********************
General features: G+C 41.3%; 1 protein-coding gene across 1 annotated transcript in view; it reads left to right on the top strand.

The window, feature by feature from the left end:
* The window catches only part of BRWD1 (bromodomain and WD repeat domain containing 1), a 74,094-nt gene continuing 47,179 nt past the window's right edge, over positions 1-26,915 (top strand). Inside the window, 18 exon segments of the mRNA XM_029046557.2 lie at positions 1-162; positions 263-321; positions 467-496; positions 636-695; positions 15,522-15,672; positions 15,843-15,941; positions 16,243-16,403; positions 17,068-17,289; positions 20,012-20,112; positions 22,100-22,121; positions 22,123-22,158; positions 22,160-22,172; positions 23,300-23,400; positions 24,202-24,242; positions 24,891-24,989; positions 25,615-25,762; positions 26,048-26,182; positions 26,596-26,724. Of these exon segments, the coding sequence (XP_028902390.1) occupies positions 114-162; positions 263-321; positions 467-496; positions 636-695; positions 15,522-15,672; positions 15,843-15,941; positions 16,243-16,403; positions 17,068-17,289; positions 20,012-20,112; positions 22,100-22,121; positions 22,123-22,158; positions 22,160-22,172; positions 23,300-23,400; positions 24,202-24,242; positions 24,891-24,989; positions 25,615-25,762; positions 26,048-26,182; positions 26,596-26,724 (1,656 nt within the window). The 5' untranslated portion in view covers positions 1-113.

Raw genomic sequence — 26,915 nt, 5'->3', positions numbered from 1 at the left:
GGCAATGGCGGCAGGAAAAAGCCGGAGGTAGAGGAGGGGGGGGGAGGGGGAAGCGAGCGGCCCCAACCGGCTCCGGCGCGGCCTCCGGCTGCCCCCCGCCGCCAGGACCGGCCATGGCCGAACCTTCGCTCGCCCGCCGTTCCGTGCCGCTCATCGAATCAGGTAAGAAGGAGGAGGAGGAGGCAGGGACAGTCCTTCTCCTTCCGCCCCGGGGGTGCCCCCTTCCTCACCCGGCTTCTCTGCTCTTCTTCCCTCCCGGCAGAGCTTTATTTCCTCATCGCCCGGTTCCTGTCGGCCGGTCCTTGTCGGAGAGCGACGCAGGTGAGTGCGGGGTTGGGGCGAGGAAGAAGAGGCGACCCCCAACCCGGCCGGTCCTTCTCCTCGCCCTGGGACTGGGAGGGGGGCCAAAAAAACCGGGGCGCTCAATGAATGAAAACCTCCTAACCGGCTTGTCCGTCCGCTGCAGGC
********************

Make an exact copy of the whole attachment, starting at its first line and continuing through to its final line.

General features: G+C 41.3%; 1 protein-coding gene across 1 annotated transcript in view; it reads left to right on the top strand.

The window, feature by feature from the left end:
* The window catches only part of BRWD1 (bromodomain and WD repeat domain containing 1), a 74,094-nt gene continuing 47,179 nt past the window's right edge, over positions 1-26,915 (top strand). Inside the window, 18 exon segments of the mRNA XM_029046557.2 lie at positions 1-162; positions 263-321; positions 467-496; positions 636-695; positions 15,522-15,672; positions 15,843-15,941; positions 16,243-16,403; positions 17,068-17,289; positions 20,012-20,112; positions 22,100-22,121; positions 22,123-22,158; positions 22,160-22,172; positions 23,300-23,400; positions 24,202-24,242; positions 24,891-24,989; positions 25,615-25,762; positions 26,048-26,182; positions 26,596-26,724. Of these exon segments, the coding sequence (XP_028902390.1) occupies positions 114-162; positions 263-321; positions 467-496; positions 636-695; positions 15,522-15,672; positions 15,843-15,941; positions 16,243-16,403; positions 17,068-17,289; positions 20,012-20,112; positions 22,100-22,121; positions 22,123-22,158; positions 22,160-22,172; positions 23,300-23,400; positions 24,202-24,242; positions 24,891-24,989; positions 25,615-25,762; positions 26,048-26,182; positions 26,596-26,724 (1,656 nt within the window). The 5' untranslated portion in view covers positions 1-113.

Raw genomic sequence — 26,915 nt, 5'->3', positions numbered from 1 at the left:
GGCAATGGCGGCAGGAAAAAGCCGGAGGTAGAGGAGGGGGGGGGAGGGGGAAGCGAGCGGCCCCAACCGGCTCCGGCGCGGCCTCCGGCTGCCCCCCGCCGCCAGGACCGGCCATGGCCGAACCTTCGCTCGCCCGCCGTTCCGTGCCGCTCATCGAATCAGGTAAGAAGGAGGAGGAGGAGGCAGGGACAGTCCTTCTCCTTCCGCCCCGGGGGTGCCCCCTTCCTCACCCGGCTTCTCTGCTCTTCTTCCCTCCCGGCAGAGCTTTATTTCCTCATCGCCCGGTTCCTGTCGGCCGGTCCTTGTCGGAGAGCGACGCAGGTGAGTGCGGGGTTGGGGCGAGGAAGAAGAGGCGACCCCCAACCCGGCCGGTCCTTCTCCTCGCCCTGGGACTGGGAGGGGGGCCAAAAAAACCGGGGCGCTCAATGAATGAAAACCTCCTAACCGGCTTGTCCGTCCGCTGCAGGC